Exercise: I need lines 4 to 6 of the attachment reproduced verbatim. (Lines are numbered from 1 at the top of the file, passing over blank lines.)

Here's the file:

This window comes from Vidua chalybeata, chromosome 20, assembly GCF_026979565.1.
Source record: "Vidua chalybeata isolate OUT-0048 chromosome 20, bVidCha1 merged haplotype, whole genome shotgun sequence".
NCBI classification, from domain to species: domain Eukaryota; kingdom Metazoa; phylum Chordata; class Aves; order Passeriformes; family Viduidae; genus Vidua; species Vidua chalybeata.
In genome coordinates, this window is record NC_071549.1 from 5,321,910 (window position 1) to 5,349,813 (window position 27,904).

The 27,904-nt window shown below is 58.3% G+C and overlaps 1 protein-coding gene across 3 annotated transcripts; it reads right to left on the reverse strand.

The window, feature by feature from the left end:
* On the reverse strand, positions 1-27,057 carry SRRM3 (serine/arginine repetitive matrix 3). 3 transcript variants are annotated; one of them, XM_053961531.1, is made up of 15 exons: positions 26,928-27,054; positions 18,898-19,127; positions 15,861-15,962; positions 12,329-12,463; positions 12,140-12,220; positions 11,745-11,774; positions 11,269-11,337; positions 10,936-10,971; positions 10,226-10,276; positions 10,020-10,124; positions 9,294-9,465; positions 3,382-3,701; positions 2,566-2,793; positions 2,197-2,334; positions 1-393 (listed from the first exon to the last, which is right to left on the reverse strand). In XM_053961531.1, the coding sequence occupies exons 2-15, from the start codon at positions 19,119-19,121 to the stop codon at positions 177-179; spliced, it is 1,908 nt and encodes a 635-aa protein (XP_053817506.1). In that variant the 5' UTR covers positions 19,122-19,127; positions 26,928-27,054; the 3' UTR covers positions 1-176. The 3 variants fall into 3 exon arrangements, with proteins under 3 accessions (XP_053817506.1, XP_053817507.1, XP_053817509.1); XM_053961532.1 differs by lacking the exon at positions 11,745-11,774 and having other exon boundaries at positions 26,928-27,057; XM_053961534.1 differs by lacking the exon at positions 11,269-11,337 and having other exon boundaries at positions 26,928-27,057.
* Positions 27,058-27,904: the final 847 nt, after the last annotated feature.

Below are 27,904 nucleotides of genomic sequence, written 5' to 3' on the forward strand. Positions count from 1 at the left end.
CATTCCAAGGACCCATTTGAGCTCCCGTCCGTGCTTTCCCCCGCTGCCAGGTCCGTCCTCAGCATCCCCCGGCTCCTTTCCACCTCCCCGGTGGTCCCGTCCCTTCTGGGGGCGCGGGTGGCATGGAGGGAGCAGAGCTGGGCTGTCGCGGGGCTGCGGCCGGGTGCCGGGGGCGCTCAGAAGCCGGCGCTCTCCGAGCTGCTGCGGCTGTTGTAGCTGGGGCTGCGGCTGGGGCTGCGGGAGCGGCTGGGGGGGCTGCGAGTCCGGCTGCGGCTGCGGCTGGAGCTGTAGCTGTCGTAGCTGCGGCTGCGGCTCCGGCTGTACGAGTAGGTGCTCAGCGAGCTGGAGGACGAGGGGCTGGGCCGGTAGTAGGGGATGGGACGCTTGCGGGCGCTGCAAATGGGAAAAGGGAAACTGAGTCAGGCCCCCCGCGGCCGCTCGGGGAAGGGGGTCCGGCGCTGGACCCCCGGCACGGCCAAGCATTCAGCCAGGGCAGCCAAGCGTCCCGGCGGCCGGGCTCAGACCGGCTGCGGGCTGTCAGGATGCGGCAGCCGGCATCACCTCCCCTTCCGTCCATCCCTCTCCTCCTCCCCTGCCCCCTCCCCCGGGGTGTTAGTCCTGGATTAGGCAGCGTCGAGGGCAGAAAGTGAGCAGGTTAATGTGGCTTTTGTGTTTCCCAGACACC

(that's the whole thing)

In genome coordinates, this window is record NC_071549.1 from 5,321,910 (window position 1) to 5,349,813 (window position 27,904).

The 27,904-nt window shown below is 58.3% G+C and overlaps 1 protein-coding gene across 3 annotated transcripts; it reads right to left on the reverse strand.

The window, feature by feature from the left end: